Hospitals are shooting past the peaks of previous surges, many of them driven by the Omicron variant. In South Africa, children and teens accounted for 17% of hospital admissions during the Omicron wave, compared to 4% during the second wave and 3.5% during the third, which was fueled by the Delta variant.

Cox said she had also seen a sharp uptick in cases among pregnant people and newborns.

In addition to Covid, hospitals are also seeing a dangerous wave of RSV (respiratory syncytial virus) and the flu this year, creating a triple threat of respiratory illness.

At the same time, health workers are also getting breakthrough infections with Omicron, creating staff shortages. “We have significant numbers of our staff who are becoming ill with Covid, so they can’t work,” Cox said. Indiana is one of the states calling in the national guard to help with hospital care and logistics.

School systems across the country are also balancing soaring cases, among students and staff, and weighing virtual options. Leaders of Chicago public schools, the country’s third-largest school network, canceled classes on Wednesday after the teachers’ union voted to switch to remote learning due to the surge in Covid cases.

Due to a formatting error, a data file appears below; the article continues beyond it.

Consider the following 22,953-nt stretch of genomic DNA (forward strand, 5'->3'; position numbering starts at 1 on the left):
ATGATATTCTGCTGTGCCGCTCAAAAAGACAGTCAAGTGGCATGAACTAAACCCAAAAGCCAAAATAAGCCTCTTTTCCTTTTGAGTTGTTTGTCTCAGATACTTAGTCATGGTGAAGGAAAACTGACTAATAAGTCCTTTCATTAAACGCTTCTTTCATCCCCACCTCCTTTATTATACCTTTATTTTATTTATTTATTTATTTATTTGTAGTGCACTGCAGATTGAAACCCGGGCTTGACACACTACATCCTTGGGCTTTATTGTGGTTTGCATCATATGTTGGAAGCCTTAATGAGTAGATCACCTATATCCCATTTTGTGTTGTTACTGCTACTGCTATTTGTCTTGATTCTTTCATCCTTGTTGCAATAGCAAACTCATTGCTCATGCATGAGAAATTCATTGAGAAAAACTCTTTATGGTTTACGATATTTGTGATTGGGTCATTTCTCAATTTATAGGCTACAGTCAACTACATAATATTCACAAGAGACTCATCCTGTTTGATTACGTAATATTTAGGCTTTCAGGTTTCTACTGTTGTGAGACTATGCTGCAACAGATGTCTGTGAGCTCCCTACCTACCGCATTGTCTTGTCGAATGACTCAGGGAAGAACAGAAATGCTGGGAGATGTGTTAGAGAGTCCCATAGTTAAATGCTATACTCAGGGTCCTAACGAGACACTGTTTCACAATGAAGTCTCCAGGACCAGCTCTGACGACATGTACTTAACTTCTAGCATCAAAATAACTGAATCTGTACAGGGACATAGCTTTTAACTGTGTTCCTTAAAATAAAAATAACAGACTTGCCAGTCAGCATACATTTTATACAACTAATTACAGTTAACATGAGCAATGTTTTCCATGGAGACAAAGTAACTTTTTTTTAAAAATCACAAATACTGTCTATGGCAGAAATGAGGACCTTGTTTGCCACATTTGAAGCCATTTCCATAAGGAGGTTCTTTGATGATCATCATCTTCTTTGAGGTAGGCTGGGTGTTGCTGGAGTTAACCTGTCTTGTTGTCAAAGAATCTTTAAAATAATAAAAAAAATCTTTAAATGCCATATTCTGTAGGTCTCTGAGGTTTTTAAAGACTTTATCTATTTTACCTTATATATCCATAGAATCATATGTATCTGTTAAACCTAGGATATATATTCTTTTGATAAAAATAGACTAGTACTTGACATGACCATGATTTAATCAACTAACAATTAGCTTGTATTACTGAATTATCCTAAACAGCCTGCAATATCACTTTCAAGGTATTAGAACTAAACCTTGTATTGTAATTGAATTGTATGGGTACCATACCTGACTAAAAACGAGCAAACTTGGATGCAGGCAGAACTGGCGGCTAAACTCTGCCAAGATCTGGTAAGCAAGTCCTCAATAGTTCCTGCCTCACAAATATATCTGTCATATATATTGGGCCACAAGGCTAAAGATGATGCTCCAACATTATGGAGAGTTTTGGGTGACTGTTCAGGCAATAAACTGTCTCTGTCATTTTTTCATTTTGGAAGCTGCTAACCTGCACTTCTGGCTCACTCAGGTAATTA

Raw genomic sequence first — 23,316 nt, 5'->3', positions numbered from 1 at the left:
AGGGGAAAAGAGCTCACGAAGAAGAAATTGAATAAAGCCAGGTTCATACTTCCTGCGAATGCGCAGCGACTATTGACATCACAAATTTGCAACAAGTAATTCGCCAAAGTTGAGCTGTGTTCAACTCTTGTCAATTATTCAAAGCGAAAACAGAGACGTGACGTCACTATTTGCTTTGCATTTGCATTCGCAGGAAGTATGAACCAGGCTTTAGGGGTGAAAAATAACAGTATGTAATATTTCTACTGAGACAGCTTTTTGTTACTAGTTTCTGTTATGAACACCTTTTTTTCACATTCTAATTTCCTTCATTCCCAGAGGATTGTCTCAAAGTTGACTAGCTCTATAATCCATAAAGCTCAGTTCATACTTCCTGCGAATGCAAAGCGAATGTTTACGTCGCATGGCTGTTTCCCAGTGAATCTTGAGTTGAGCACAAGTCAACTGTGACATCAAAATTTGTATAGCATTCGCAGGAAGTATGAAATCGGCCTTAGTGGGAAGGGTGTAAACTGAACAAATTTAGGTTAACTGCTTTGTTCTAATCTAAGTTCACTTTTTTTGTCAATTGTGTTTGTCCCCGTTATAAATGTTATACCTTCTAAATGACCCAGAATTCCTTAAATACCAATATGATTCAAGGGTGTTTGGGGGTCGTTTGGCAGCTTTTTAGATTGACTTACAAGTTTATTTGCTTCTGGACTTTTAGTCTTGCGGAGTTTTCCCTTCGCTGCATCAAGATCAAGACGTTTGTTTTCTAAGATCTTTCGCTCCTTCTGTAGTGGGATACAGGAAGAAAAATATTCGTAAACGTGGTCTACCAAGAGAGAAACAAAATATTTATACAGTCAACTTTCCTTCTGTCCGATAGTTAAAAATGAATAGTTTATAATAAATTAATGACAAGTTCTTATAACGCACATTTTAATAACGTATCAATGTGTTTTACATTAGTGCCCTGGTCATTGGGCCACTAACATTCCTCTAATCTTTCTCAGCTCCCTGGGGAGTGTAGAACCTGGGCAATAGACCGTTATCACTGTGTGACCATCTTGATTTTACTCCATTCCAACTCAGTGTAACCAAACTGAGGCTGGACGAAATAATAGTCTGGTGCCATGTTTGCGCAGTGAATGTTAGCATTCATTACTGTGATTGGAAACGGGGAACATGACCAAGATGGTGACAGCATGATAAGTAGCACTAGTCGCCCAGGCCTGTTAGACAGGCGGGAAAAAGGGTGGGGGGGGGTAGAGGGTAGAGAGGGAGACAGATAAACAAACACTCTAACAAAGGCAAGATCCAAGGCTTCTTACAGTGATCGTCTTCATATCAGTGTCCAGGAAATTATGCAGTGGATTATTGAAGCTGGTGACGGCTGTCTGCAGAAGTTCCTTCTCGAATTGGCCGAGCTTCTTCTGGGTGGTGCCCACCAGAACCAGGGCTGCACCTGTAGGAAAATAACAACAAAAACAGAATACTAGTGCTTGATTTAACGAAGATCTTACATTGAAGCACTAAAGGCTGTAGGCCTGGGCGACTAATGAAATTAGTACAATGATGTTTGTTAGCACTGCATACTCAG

In late December, Joe Biden urged the widespread use of tools to combat the virus, including tests and vaccines. “We can keep our K-through-12 schools open, and that’s exactly what we should be doing,” he said.

In Washington DC, which has some of the highest rates of Covid in the country, all students and staff are now required to take a rapid test before returning to school – one of the few districts in the country with this requirement.

But schools in neighboring Montgomery county, Maryland, which has also been hit hard with new cases and hospitalizations, are recommending, not requiring, tests for students and staff. Tests have been difficult to find in many places.

“We have tools now that we didn’t have last year, that will allow us to keep schools open if we deploy those tools in the best possible way,” said Brian Castrucci, who is the president and CEO of the de Beaumont Foundation, a former state and local health official, and the parent to school-aged kids in Montgomery county.